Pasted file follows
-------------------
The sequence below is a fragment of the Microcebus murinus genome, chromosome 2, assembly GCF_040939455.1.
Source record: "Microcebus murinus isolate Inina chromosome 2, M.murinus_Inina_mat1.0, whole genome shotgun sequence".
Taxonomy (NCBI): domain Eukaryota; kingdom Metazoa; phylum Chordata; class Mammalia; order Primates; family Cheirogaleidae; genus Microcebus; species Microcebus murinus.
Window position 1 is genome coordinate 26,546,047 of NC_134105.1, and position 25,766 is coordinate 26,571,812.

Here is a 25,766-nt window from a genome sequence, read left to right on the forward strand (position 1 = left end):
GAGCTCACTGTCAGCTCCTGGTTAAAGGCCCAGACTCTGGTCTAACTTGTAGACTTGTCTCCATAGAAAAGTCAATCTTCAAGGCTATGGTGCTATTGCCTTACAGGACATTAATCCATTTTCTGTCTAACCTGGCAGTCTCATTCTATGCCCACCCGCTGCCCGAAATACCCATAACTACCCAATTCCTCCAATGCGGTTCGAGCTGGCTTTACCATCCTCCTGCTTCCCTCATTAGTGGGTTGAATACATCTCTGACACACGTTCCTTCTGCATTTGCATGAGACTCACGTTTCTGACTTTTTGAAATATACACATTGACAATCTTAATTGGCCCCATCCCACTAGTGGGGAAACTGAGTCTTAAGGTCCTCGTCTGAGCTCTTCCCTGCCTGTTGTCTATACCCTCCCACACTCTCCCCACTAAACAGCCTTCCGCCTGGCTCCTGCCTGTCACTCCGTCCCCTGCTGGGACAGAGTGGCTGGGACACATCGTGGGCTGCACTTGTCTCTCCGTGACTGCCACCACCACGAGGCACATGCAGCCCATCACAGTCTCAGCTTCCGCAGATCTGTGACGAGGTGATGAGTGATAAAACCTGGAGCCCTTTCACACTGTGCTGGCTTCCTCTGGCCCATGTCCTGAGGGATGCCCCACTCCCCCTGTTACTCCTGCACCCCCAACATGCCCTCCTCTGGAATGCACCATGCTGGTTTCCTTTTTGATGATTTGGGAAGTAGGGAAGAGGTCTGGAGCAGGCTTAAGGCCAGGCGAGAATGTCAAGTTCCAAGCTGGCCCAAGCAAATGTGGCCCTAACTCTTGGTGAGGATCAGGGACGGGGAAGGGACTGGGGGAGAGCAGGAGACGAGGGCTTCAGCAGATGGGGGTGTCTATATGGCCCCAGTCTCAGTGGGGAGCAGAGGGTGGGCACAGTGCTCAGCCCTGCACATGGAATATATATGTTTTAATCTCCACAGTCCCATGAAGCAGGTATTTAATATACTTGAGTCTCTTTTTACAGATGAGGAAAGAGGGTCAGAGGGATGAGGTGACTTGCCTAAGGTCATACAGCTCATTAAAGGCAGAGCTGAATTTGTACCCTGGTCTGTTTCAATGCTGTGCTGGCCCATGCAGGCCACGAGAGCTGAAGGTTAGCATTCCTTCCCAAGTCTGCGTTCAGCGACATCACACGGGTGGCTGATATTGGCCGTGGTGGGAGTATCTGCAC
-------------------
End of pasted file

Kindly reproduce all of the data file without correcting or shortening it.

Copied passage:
The sequence below is a fragment of the Microcebus murinus genome, chromosome 2, assembly GCF_040939455.1.
Source record: "Microcebus murinus isolate Inina chromosome 2, M.murinus_Inina_mat1.0, whole genome shotgun sequence".
Taxonomy (NCBI): domain Eukaryota; kingdom Metazoa; phylum Chordata; class Mammalia; order Primates; family Cheirogaleidae; genus Microcebus; species Microcebus murinus.
Window position 1 is genome coordinate 26,546,047 of NC_134105.1, and position 25,766 is coordinate 26,571,812.

Here is a 25,766-nt window from a genome sequence, read left to right on the forward strand (position 1 = left end):
GAGCTCACTGTCAGCTCCTGGTTAAAGGCCCAGACTCTGGTCTAACTTGTAGACTTGTCTCCATAGAAAAGTCAATCTTCAAGGCTATGGTGCTATTGCCTTACAGGACATTAATCCATTTTCTGTCTAACCTGGCAGTCTCATTCTATGCCCACCCGCTGCCCGAAATACCCATAACTACCCAATTCCTCCAATGCGGTTCGAGCTGGCTTTACCATCCTCCTGCTTCCCTCATTAGTGGGTTGAATACATCTCTGACACACGTTCCTTCTGCATTTGCATGAGACTCACGTTTCTGACTTTTTGAAATATACACATTGACAATCTTAATTGGCCCCATCCCACTAGTGGGGAAACTGAGTCTTAAGGTCCTCGTCTGAGCTCTTCCCTGCCTGTTGTCTATACCCTCCCACACTCTCCCCACTAAACAGCCTTCCGCCTGGCTCCTGCCTGTCACTCCGTCCCCTGCTGGGACAGAGTGGCTGGGACACATCGTGGGCTGCACTTGTCTCTCCGTGACTGCCACCACCACGAGGCACATGCAGCCCATCACAGTCTCAGCTTCCGCAGATCTGTGACGAGGTGATGAGTGATAAAACCTGGAGCCCTTTCACACTGTGCTGGCTTCCTCTGGCCCATGTCCTGAGGGATGCCCCACTCCCCCTGTTACTCCTGCACCCCCAACATGCCCTCCTCTGGAATGCACCATGCTGGTTTCCTTTTTGATGATTTGGGAAGTAGGGAAGAGGTCTGGAGCAGGCTTAAGGCCAGGCGAGAATGTCAAGTTCCAAGCTGGCCCAAGCAAATGTGGCCCTAACTCTTGGTGAGGATCAGGGACGGGGAAGGGACTGGGGGAGAGCAGGAGACGAGGGCTTCAGCAGATGGGGGTGTCTATATGGCCCCAGTCTCAGTGGGGAGCAGAGGGTGGGCACAGTGCTCAGCCCTGCACATGGAATATATATGTTTTAATCTCCACAGTCCCATGAAGCAGGTATTTAATATACTTGAGTCTCTTTTTACAGATGAGGAAAGAGGGTCAGAGGGATGAGGTGACTTGCCTAAGGTCATACAGCTCATTAAAGGCAGAGCTGAATTTGTACCCTGGTCTGTTTCAATGCTGTGCTGGCCCATGCAGGCCACGAGAGCTGAAGGTTAGCATTCCTTCCCAAGTCTGCGTTCAGCGACATCACACGGGTGGCTGATATTGGCCGTGGTGGGAGTATCTGCAC